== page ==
If you’re like most of my readers, you’re a successful, well-trained and capable clinician. You’re committed to being an excellent physician. You strive to keep up with the literature and maintain your clinical skills, while meeting all of the regulatory hurdles. And you want to leave a lasting impact on your patients and your community.
But you have a desire for something more. You feel you could help more patients by solving problems at the hospital or community level. You think it might be time to explore the possibility of becoming a leader in a broader sense, and maybe even eventually lead a large healthcare organization. Perhaps you have already taken steps to do so. Maybe you feel like one of my colleagues still practicing medicine, but also working as a part-time medical director:
“I enjoy taking care of patients, but I would really like to move into non-clinical work, where I can lead teams to improve quality and enhance the health of a larger group of people. But I need to learn more about the business and management side of healthcare. I need new skills to be an effective leader.”
Does That Sound Like You?
- Are you struggling with the idea of moving into an administrative career?
- Are you unsure how to make the transition and where to start?
- Does it seem overwhelming to learn the new skills you might need in this new role?
- Have you already made the switch into management and would like to learn how your colleagues in other organizations are getting the job done?
I Know How You Feel
I know what it feels like to be in this position – to be expected to have all of the skills needed to manage directors, lead projects and function on an executive team.
For years, I studied those skills and struggled with those issues. As VPMA and then Senior VP and Chief Medical Officer, I found some excellent resources to help me develop the expertise I needed.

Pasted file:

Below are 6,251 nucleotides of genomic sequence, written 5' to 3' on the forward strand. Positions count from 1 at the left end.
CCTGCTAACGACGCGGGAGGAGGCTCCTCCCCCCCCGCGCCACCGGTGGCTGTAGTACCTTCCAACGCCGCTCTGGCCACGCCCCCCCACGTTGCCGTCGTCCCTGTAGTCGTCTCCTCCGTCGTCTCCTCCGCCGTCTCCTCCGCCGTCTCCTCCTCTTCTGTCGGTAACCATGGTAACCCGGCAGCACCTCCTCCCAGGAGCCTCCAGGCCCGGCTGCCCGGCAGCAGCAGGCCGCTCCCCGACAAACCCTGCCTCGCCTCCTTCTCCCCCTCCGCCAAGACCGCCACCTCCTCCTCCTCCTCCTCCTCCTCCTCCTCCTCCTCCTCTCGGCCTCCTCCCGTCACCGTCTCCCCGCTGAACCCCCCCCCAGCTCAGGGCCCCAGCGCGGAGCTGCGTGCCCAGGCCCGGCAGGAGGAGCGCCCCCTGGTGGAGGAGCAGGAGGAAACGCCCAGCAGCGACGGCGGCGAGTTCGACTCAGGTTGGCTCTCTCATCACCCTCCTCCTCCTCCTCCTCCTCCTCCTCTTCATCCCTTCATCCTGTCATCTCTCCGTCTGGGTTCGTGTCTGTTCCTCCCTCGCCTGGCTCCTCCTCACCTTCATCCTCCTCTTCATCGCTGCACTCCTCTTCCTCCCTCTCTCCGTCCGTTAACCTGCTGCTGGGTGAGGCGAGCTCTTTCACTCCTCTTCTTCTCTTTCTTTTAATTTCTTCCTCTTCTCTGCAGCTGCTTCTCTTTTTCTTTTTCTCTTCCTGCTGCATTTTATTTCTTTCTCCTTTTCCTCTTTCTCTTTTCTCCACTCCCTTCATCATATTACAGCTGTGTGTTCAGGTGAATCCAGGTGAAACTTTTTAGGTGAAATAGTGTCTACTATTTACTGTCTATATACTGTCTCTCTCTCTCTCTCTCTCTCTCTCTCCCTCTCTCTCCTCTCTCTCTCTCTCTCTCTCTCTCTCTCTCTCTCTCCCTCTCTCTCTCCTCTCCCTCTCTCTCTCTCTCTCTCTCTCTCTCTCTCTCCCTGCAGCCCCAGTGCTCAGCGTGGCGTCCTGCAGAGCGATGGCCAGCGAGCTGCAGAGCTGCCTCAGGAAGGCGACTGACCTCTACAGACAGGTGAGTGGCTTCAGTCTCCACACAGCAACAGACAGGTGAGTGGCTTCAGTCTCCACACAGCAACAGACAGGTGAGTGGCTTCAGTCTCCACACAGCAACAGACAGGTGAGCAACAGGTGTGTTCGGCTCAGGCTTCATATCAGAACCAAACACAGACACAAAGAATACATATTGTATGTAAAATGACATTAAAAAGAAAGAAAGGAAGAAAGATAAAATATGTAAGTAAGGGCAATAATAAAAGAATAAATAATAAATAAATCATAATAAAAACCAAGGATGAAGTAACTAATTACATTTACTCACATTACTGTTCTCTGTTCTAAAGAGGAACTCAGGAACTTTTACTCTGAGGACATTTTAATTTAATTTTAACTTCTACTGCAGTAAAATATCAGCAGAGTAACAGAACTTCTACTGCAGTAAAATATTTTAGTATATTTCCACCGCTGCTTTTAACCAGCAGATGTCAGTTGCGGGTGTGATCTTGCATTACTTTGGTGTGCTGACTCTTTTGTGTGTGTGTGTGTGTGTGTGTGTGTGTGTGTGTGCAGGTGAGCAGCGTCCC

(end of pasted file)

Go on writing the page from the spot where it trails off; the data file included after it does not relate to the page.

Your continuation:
But as I looked around online, I could NOT find a consistent source of ongoing information and quick “how-to” instructions on the topics of management and leadership for the fledgling or established physician executive!
Sure, there were academic articles published by the American College of Physician Executives (now known as the American Association of Physician Leadership). But that was mostly esoteric concepts and formal educational content. What I was looking for was practical, impactful tips and tools to help me do my job.
My Goal in Writing This Blog
I firmly believe we need more physicians in leadership positions in healthcare. Every sizable healthcare organization needs a chief medical officer. And we need more physician CEOs. My Mission in this blog is to inspire and inform you as you consider moving into management, and to help you become effective executives as you grow in your career. I want to give you my perspective on becoming such a physician executive. From thoughts about attitude and philosophy, to practical tools to help you fulfill your day-to-day responsibilities, my goal is to enable you to excel as a physician manager, administrator and leader.
But here’s the thing: I really need your help in pulling this off! Many of you already have a wealth of information in this area. I’d like to provide a forum for us to share that knowledge and expertise with one another.
And it really won’t work unless you participate. So, please provide your feedback – add your thoughts – be brutally honest – and let’s get this conversation going.
If you’re new to my site (and you wouldn’t be on this page if you weren’t), start here.
If you are interested in certain topics, use the search function at the top right section of each page to find them.
If you want to know a little bit more about my background, check out my biography.
And please subscribe to my blog so that each new post will be sent directly to your email inbox. My plan is to continue with helpful posts, but also to present additional free content (e-books, videos and downloadable forms and check-lists like the meeting planning checklist from my fourth blog post).
Finally, please share these blogs with your friends and colleagues. The larger our “tribe” becomes, the easier it will be for me to create and offer new content and tools.
Together we can help create more outstanding physician leaders.
Thanks so much,